“The marathon is a charismatic event. It has everything. It has drama. It has competition. It has camaraderie. It has heroism. Every jogger can’t dream of being an Olympic champion, but he can dream of finishing a marathon.” – Fred Lebow
I finished the Cebu City Marathon in 5:11:13 (official time) or 36 minutes faster than my first marathon time of 5:47set last October at the QCIM.
With Coach Precing Capangpangan
But my biggest story of marathon triumph is about one of the last four guys who crossed the finish line that day – my husband Eugene.
Eugene and I are hardly ever together in the same place. We’ve been married for a little over three years now, but if we count the number of days we’ve been together it won’t reach 365.
It is not true what the cliché says about distance making the heart grow fonder. Instead, time and distance can erode affection and the lack of shared experience can make strangers of two people, more so when you have little in common to begin with. We were in trouble and just about ready to give up.
So it was a big surprise when after dragging him to Coach Jim Saret’s lecture at the CCM running clinic, he registered for the 42K instead of the original plan of running only 5K while I do my second marathon.
On the day we registered, my training was peaking while
MF: It’s just a month and a half away. There’s not enough time for training.
MF: 42K isn’t 2 miles.
MF: You could die you know.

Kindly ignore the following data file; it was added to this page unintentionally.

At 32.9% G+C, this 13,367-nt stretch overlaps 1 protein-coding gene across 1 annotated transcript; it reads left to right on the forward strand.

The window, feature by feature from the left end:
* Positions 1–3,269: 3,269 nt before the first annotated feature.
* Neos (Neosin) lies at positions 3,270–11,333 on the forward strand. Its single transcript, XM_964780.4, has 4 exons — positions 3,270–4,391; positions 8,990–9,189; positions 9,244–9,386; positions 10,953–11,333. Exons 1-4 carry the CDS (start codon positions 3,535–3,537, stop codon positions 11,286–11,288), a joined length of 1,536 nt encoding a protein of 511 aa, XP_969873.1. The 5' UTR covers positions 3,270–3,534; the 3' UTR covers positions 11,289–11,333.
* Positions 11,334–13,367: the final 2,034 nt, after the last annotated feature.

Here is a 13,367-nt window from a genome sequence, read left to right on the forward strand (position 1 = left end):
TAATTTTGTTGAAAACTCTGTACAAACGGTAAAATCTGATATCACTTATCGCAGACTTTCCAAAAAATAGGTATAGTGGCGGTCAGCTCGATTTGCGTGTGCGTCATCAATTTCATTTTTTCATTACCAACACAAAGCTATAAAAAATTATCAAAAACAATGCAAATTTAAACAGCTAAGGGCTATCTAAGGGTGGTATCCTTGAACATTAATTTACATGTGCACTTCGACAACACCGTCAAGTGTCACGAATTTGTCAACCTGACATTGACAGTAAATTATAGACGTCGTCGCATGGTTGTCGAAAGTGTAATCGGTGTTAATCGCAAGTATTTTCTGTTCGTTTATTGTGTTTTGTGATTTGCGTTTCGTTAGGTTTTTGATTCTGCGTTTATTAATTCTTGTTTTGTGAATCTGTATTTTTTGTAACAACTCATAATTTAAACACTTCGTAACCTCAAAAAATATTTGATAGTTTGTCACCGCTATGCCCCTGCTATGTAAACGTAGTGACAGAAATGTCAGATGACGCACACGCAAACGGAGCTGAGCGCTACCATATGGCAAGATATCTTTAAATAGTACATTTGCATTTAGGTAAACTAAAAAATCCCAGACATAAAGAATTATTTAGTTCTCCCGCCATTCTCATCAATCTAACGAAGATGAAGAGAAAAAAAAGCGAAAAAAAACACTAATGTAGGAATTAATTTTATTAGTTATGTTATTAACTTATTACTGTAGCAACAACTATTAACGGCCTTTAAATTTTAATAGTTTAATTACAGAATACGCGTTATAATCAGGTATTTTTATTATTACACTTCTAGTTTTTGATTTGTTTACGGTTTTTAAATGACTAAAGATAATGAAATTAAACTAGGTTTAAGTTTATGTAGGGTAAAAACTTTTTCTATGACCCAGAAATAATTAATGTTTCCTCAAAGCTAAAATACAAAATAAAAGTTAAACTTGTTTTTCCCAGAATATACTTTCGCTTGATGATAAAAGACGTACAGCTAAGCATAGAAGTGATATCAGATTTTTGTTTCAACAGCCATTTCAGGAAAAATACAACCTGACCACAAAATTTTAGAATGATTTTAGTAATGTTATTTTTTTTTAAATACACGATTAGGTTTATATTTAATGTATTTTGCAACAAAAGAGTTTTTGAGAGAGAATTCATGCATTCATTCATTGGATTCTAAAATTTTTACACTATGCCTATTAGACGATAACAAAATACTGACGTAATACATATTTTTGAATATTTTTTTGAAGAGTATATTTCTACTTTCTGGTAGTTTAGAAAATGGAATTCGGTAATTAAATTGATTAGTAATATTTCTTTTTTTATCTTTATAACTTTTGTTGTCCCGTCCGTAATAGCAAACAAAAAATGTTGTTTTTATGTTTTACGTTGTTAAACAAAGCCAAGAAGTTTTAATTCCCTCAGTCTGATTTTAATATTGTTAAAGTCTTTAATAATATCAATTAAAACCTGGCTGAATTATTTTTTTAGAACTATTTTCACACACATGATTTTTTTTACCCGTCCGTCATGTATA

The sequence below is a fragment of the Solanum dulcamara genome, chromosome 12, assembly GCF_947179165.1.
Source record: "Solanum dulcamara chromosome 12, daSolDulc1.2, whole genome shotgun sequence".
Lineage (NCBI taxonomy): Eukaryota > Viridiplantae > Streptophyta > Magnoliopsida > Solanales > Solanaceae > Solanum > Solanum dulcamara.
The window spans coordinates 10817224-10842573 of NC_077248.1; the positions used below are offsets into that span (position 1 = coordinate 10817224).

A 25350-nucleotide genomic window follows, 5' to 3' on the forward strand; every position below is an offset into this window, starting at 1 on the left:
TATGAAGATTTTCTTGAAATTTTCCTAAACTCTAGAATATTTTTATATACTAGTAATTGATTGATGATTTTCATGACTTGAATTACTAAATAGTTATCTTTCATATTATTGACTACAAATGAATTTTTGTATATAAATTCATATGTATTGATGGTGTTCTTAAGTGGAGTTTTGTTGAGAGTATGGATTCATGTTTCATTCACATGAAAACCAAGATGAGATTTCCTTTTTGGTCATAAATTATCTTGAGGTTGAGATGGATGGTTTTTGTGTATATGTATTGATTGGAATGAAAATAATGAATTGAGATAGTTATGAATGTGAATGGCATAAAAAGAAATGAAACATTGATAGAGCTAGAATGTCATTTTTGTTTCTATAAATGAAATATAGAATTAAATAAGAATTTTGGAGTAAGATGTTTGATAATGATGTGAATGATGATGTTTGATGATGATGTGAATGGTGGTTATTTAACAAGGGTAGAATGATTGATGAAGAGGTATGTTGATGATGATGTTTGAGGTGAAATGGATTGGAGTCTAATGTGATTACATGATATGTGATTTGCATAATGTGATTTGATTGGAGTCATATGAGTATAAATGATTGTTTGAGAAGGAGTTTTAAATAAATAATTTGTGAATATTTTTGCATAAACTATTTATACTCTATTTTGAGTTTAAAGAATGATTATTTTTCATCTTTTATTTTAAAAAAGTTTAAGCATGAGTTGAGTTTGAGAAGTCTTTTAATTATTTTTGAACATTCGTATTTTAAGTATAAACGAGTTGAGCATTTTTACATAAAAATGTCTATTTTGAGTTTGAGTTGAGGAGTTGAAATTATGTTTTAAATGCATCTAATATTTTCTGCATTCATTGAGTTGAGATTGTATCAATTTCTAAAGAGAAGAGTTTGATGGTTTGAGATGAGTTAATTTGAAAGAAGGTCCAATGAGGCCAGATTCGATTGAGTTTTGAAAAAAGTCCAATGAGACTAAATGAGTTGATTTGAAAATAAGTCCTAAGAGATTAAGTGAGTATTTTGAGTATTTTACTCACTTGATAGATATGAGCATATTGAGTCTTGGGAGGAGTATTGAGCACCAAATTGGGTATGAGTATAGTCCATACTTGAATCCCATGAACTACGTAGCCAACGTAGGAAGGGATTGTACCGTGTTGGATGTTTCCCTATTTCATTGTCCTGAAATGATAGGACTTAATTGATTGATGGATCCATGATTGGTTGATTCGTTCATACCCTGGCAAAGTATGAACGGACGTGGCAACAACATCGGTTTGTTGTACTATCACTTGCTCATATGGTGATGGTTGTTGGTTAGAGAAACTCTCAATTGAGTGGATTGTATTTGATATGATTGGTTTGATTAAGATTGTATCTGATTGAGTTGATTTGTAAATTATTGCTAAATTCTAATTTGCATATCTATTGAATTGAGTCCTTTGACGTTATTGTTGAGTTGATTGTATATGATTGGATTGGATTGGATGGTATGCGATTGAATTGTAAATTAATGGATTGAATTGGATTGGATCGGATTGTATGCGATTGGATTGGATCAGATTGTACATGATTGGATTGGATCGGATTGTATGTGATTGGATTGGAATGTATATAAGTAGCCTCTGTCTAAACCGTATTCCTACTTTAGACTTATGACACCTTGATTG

MF: Why do you want to do the full marathon? You never liked running.
I continued to train in Cebu while
We agreed to run the race, but at different paces. The plan was for me to come back for him at the Fuente Osmena circle and escort him in the final six kilometers -- almost like running an ultra. Eugene's general race day plan was to run right behind Twinkle Ignacio. It is Sinulog after all and surely, the race officials will wait for the only runner carrying the image of the Sto. Nino.
I met my best friend Mary and her husband John at the finishline. They both ran the 5K race and decided to wait with me. The clock kept ticking - 6:00, 6:15, 6:25. Twinkle already crossed the finishline still there was no sign of Eugene and Raffy.
At 7:05, Joel Juarez, the lead motorcycle marshall appeared and told us the last four runners were at JY Square. "Did you find my husband? Puti iyang singlet, kuyog sila Raffy?" Joel said Yes.
I cried again, only this time, from sheer and utter relief. The clearest thought that was running through my head was that if Eugene died that day running a marathon for me, I would be totally heartbroken and would never recover. You know what they say, 'you don't know what you got till it's gone'.
Soon, Raffy and Eugene appeared running hand in hand at the last 300 meters. Everyone was clapping. As I stood there waiting for Eugene to cross the finishline it was as if a cloud had lifted and I was seeing him clearly for the first time.
Raffy and Eugene crossed the finishline together at 7:10:15 (official time). Eugene had cramps as early as KM 14 and again at KM 18. They ran and walked the rest of the way where they met rookie runners Cliff Abraham and Rex Wagas who were hobbling because they were wearing new shoes on race day! Eugene and Raffy found their second wind at KM 35, but refused to leave behind Cliff and Rex, who were the last two to cross at 7:20:59.
All those 26.2 miles became the shortest distance between
Eugene and I are a work in progress, and we realize that we need to work harder than most. The words commitment, perseverance and sacrifice best describe not just what it takes to train for the marathon, but also what it takes to keep any relationship going.
My practice continues to keep me bound here in Cebu and Eugene's obligation to God and country will continue to keep him away from home. As for time and distance, it will hopefully be nothing more than a reading on a GPS watch.
With Raffy Osumo, Mary and John Lood
Photo credits: Crestina Boholst, Marlen Del Mar-Limpag, Michael Enriquez, Mary Valero-Lood